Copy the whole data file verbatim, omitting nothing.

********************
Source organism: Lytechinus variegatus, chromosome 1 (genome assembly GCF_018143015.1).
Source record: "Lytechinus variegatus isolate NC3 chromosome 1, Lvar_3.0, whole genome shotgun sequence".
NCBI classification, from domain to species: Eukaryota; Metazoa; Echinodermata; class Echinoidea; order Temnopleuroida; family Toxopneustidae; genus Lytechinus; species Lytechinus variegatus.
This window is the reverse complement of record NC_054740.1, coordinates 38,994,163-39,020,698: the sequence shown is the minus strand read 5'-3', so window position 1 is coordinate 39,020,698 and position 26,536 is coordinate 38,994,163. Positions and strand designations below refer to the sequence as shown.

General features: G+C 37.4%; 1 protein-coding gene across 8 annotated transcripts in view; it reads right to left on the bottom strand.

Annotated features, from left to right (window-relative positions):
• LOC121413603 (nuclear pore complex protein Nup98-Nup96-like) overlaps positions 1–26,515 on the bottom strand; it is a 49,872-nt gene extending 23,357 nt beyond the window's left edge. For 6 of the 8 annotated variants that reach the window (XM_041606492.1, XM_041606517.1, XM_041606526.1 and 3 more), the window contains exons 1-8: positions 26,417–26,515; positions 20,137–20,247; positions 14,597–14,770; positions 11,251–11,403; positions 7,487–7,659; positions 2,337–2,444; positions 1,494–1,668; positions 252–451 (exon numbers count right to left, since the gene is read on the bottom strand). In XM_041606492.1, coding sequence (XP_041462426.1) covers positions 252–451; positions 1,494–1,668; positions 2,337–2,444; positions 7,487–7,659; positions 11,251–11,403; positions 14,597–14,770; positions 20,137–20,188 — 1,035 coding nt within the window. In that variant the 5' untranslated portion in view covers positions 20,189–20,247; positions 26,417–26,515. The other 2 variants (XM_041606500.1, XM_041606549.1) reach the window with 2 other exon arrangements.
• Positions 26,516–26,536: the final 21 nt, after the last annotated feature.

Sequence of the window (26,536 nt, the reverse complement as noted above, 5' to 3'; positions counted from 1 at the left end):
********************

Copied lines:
Source organism: Lytechinus variegatus, chromosome 1 (genome assembly GCF_018143015.1).
Source record: "Lytechinus variegatus isolate NC3 chromosome 1, Lvar_3.0, whole genome shotgun sequence".
NCBI classification, from domain to species: Eukaryota; Metazoa; Echinodermata; class Echinoidea; order Temnopleuroida; family Toxopneustidae; genus Lytechinus; species Lytechinus variegatus.
This window is the reverse complement of record NC_054740.1, coordinates 38,994,163-39,020,698: the sequence shown is the minus strand read 5'-3', so window position 1 is coordinate 39,020,698 and position 26,536 is coordinate 38,994,163. Positions and strand designations below refer to the sequence as shown.

General features: G+C 37.4%; 1 protein-coding gene across 8 annotated transcripts in view; it reads right to left on the bottom strand.

Annotated features, from left to right (window-relative positions):
• LOC121413603 (nuclear pore complex protein Nup98-Nup96-like) overlaps positions 1–26,515 on the bottom strand; it is a 49,872-nt gene extending 23,357 nt beyond the window's left edge. For 6 of the 8 annotated variants that reach the window (XM_041606492.1, XM_041606517.1, XM_041606526.1 and 3 more), the window contains exons 1-8: positions 26,417–26,515; positions 20,137–20,247; positions 14,597–14,770; positions 11,251–11,403; positions 7,487–7,659; positions 2,337–2,444; positions 1,494–1,668; positions 252–451 (exon numbers count right to left, since the gene is read on the bottom strand). In XM_041606492.1, coding sequence (XP_041462426.1) covers positions 252–451; positions 1,494–1,668; positions 2,337–2,444; positions 7,487–7,659; positions 11,251–11,403; positions 14,597–14,770; positions 20,137–20,188 — 1,035 coding nt within the window. In that variant the 5' untranslated portion in view covers positions 20,189–20,247; positions 26,417–26,515. The other 2 variants (XM_041606500.1, XM_041606549.1) reach the window with 2 other exon arrangements.
• Positions 26,516–26,536: the final 21 nt, after the last annotated feature.

Sequence of the window (26,536 nt, the reverse complement as noted above, 5' to 3'; positions counted from 1 at the left end):